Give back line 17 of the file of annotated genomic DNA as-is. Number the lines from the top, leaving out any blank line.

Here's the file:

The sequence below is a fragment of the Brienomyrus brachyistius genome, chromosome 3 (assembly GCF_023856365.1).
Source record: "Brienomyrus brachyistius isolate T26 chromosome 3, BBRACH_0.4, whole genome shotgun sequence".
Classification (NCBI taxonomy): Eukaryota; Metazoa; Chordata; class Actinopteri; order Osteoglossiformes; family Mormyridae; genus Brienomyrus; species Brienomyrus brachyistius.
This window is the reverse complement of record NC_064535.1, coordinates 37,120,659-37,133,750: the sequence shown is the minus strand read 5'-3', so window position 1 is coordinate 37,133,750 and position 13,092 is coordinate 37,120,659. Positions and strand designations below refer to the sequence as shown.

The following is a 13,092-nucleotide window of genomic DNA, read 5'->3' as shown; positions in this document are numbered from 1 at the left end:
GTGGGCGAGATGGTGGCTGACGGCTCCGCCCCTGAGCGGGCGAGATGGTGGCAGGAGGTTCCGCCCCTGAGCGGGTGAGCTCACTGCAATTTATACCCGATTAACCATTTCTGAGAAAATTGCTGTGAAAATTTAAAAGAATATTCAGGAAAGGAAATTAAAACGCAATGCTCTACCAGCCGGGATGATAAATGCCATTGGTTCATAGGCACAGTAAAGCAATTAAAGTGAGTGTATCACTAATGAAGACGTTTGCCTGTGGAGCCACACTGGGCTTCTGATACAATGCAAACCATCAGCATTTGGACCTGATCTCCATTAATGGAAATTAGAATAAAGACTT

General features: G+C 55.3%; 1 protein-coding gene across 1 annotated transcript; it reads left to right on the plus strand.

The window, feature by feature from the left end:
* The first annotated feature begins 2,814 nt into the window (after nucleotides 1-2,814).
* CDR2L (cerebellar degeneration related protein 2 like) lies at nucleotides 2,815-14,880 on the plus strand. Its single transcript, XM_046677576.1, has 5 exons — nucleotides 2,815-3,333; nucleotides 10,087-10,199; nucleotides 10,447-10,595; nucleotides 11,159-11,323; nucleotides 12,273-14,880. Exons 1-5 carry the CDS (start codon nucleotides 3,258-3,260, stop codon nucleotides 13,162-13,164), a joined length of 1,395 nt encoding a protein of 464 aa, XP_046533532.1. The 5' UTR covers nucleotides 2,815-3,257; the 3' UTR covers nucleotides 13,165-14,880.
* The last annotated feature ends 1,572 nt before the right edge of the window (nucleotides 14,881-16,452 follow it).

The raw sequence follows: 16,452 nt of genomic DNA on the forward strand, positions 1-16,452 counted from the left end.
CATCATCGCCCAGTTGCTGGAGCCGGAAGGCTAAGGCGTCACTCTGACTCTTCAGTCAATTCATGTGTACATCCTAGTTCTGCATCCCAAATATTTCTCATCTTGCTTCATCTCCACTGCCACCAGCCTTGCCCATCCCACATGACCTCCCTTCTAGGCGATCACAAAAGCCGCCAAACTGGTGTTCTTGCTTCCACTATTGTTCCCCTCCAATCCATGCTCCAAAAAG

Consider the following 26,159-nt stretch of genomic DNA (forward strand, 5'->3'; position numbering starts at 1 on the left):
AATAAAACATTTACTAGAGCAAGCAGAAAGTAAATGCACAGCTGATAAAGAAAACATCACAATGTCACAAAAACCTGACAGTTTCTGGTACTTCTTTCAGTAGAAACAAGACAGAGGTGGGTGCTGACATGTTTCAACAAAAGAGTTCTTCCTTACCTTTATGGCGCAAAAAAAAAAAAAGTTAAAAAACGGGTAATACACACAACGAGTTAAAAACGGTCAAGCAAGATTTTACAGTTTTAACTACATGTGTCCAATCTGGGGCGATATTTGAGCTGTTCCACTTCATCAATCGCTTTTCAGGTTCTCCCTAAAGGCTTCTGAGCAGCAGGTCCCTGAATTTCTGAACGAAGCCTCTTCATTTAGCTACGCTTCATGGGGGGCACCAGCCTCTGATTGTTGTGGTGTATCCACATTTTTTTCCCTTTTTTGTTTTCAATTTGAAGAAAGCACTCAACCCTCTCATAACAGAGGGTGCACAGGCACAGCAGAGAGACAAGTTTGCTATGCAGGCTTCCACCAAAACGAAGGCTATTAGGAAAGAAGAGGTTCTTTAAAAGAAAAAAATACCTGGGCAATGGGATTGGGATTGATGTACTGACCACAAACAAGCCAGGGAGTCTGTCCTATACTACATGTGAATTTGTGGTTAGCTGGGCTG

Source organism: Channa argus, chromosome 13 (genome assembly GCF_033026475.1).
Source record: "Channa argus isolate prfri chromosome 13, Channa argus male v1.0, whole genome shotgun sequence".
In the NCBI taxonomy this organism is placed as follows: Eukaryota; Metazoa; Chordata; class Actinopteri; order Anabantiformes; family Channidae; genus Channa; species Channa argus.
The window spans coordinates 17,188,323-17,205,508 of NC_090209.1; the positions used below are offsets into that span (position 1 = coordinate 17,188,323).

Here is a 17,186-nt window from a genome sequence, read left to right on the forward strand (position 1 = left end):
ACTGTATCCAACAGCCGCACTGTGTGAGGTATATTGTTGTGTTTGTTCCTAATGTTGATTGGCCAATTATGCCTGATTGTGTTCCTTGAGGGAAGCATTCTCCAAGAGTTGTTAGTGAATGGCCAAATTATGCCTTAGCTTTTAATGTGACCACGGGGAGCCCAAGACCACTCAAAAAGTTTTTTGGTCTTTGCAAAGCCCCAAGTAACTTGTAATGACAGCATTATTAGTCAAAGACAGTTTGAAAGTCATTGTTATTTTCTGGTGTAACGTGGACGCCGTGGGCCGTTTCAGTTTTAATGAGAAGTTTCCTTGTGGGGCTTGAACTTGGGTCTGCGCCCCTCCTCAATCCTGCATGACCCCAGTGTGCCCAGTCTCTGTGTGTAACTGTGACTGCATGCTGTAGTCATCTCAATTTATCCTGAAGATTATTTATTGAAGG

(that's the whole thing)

Source record: "Channa argus isolate prfri chromosome 13, Channa argus male v1.0, whole genome shotgun sequence".